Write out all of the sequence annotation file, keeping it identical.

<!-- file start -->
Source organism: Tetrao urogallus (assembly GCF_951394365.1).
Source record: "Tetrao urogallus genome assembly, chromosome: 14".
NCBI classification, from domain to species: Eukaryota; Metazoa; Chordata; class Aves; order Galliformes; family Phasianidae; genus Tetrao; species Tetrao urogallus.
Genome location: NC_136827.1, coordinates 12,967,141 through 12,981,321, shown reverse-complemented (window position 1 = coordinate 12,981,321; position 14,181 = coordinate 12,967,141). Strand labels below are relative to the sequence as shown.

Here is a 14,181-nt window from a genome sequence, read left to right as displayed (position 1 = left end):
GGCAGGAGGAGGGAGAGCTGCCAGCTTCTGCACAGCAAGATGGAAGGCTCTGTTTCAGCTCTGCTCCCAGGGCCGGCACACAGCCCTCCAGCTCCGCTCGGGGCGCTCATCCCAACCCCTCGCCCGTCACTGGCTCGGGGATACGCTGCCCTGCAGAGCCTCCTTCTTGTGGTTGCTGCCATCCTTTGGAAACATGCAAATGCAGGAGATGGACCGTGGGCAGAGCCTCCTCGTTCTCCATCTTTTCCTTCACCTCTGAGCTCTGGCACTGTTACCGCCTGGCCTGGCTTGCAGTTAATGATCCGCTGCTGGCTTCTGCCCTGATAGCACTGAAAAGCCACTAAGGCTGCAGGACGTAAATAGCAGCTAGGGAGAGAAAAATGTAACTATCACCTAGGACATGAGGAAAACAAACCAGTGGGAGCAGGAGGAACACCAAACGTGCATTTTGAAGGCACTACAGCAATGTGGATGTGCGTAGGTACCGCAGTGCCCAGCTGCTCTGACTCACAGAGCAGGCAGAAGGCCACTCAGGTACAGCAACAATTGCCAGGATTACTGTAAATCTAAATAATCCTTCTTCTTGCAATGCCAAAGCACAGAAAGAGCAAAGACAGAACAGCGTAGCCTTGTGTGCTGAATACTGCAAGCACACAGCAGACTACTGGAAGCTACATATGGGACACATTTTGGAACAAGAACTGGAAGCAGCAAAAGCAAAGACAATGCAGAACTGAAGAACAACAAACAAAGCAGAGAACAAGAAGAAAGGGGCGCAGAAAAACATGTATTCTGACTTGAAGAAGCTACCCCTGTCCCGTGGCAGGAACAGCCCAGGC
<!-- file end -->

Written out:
Source organism: Tetrao urogallus (assembly GCF_951394365.1).
Source record: "Tetrao urogallus genome assembly, chromosome: 14".
NCBI classification, from domain to species: Eukaryota; Metazoa; Chordata; class Aves; order Galliformes; family Phasianidae; genus Tetrao; species Tetrao urogallus.
Genome location: NC_136827.1, coordinates 12,967,141 through 12,981,321, shown reverse-complemented (window position 1 = coordinate 12,981,321; position 14,181 = coordinate 12,967,141). Strand labels below are relative to the sequence as shown.

Here is a 14,181-nt window from a genome sequence, read left to right as displayed (position 1 = left end):
GGCAGGAGGAGGGAGAGCTGCCAGCTTCTGCACAGCAAGATGGAAGGCTCTGTTTCAGCTCTGCTCCCAGGGCCGGCACACAGCCCTCCAGCTCCGCTCGGGGCGCTCATCCCAACCCCTCGCCCGTCACTGGCTCGGGGATACGCTGCCCTGCAGAGCCTCCTTCTTGTGGTTGCTGCCATCCTTTGGAAACATGCAAATGCAGGAGATGGACCGTGGGCAGAGCCTCCTCGTTCTCCATCTTTTCCTTCACCTCTGAGCTCTGGCACTGTTACCGCCTGGCCTGGCTTGCAGTTAATGATCCGCTGCTGGCTTCTGCCCTGATAGCACTGAAAAGCCACTAAGGCTGCAGGACGTAAATAGCAGCTAGGGAGAGAAAAATGTAACTATCACCTAGGACATGAGGAAAACAAACCAGTGGGAGCAGGAGGAACACCAAACGTGCATTTTGAAGGCACTACAGCAATGTGGATGTGCGTAGGTACCGCAGTGCCCAGCTGCTCTGACTCACAGAGCAGGCAGAAGGCCACTCAGGTACAGCAACAATTGCCAGGATTACTGTAAATCTAAATAATCCTTCTTCTTGCAATGCCAAAGCACAGAAAGAGCAAAGACAGAACAGCGTAGCCTTGTGTGCTGAATACTGCAAGCACACAGCAGACTACTGGAAGCTACATATGGGACACATTTTGGAACAAGAACTGGAAGCAGCAAAAGCAAAGACAATGCAGAACTGAAGAACAACAAACAAAGCAGAGAACAAGAAGAAAGGGGCGCAGAAAAACATGTATTCTGACTTGAAGAAGCTACCCCTGTCCCGTGGCAGGAACAGCCCAGGC